Most people do not recognize the serious consequences associated with a Tennessee Traffic conviction. Not only can a Tennessee Traffic Offense conviction result in increased insurance costs for several years, but in certain circumstances, can also result in more severe penalties, such as fines, loss of license, and jail time. If charged with a traffic citation or crime in Knoxville, Tennessee or the surrounding counties, you should consult with an attorney, rather than representing yourself or simply paying the ticket.
Tennessee traffic officers often advise people that they can pay the costs associated with the ticket rather than appear in court. However, if you “pay the ticket” you will be convicted of the Tennessee traffic offense and be subjected to increased insurance premiums, points on your Tennessee (or home state) driving history, and, in some cases, loss of your driver’s license.
If you have a commercial driver’s license (CDL), you may face increased penalties as a result of a Tennessee traffic offense. Click here for more information on Tennessee Commercial Motor Vehicle Offenses.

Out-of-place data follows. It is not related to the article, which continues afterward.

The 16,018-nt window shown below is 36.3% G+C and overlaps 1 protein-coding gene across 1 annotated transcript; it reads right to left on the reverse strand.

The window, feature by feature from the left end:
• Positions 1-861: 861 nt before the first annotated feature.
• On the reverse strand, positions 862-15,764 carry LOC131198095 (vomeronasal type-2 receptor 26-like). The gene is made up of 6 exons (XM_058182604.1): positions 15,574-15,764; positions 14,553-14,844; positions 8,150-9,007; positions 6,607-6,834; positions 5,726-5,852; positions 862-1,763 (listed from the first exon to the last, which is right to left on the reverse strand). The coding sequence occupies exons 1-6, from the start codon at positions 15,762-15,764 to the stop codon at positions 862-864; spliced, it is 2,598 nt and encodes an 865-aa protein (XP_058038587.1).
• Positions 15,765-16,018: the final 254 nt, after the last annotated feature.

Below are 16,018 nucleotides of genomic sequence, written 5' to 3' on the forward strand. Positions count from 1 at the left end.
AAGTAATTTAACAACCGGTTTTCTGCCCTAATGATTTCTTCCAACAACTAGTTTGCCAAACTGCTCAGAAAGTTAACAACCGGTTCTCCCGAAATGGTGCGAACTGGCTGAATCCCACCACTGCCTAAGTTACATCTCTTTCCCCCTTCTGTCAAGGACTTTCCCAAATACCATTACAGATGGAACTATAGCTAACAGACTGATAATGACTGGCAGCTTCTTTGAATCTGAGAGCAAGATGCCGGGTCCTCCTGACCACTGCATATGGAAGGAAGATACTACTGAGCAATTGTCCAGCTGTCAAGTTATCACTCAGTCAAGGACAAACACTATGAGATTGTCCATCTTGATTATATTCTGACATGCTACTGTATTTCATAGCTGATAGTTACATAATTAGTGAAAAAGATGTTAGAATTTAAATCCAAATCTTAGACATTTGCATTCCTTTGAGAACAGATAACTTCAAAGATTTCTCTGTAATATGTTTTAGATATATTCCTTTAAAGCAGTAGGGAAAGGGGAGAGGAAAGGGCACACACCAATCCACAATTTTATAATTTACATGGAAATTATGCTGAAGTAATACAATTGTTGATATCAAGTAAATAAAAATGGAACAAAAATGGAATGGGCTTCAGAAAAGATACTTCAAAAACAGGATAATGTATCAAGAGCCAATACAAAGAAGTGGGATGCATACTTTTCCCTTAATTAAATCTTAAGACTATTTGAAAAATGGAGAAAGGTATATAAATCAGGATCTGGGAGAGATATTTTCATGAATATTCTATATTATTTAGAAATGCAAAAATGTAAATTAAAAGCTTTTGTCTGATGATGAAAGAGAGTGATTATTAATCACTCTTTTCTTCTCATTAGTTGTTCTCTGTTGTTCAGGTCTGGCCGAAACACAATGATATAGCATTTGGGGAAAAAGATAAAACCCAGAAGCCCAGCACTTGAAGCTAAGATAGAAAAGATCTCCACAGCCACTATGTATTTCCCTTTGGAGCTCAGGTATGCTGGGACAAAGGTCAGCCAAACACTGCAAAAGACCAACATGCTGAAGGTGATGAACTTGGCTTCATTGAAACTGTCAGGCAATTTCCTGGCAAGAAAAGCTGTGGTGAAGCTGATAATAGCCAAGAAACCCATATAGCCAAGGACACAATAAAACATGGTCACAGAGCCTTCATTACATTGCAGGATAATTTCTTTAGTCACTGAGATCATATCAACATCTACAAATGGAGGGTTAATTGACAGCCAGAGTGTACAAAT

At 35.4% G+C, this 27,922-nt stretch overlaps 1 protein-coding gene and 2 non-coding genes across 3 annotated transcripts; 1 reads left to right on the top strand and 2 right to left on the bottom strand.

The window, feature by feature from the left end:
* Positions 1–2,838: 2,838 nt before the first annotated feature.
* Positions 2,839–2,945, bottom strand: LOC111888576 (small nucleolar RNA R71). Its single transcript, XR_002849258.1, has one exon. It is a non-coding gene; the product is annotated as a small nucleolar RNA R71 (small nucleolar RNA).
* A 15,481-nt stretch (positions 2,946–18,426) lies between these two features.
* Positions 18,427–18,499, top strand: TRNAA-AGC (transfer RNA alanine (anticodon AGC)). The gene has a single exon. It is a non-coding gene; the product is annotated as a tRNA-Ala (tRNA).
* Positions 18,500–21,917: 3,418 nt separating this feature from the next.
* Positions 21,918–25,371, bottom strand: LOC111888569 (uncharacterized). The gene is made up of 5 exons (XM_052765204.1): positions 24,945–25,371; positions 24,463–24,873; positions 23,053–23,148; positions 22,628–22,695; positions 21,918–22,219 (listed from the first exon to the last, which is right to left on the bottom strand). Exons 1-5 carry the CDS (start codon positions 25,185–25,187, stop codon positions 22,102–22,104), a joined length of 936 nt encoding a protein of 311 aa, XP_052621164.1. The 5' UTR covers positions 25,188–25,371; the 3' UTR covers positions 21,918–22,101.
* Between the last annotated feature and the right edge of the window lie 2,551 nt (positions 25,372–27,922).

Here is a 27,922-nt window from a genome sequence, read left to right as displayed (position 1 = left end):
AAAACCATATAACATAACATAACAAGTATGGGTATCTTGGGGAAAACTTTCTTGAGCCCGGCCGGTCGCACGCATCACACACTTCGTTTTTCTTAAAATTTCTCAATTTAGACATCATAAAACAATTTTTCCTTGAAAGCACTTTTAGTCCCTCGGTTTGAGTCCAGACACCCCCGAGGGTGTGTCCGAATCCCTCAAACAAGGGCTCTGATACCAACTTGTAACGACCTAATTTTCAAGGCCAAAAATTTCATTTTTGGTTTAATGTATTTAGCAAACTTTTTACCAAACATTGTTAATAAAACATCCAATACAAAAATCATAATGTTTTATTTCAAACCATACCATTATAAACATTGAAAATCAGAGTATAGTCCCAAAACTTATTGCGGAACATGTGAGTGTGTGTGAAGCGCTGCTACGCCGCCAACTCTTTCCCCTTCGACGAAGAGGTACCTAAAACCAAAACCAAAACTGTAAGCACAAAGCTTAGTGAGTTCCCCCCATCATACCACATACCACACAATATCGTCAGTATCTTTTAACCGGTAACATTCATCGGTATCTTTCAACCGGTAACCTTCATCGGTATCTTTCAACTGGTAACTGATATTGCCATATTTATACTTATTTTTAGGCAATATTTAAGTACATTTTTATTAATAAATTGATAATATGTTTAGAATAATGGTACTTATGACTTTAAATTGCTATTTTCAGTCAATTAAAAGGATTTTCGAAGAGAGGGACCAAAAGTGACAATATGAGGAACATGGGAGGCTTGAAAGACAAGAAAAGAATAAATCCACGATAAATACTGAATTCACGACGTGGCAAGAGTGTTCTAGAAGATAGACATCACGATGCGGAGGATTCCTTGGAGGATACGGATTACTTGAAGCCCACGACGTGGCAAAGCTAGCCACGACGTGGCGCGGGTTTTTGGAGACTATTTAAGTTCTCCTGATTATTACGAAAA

Most Tennessee traffic offenses are classified as a Class C misdemeanor (e.g., Tennessee Speeding Ticket), while other violations carry more severe penalties and are classified as a Class B misdemeanor (e.g., Reckless Driving) or even a Class A misdemeanor (e.g., Reckless Endangerment).
New Tennessee Crime: Aggravated Reckless Driving
Effective July 1, 2022, the Tennessee Legislature created the new Tennessee Crime of Aggravated Reckless Driving. A person who “intentionally or knowingly impedes traffic upon a public street, highway, alley, parking lot, or driveway, or on the premises of a […]Read More
Boating Under the Influence (BUI) May Now Be Used to Enhance a Sentence for Tennessee Driving Under the Influence (DUI)
Beginning July 1, 2022, a conviction for a Tennessee Boating Under the Influence (BUI) offense may be used to increase the penalties when a person is charged in Tennessee with Driving Under the Influence (DUI). Prior to July 1, 2022, […]Read More
Ignition Interlock Device (IID) as a Tennessee Driving Under the Influence (DUI) Bond Condition
When charged with a Tennessee Driving Under the Influence or DUI-related offense (including Vehicular Assault by Intoxication, Aggravated Vehicular Assault by Intoxication, Vehicular Homicide by Intoxication, and Aggravated Vehicular Homicide), an offender may be required to operate only a motor […]Read More
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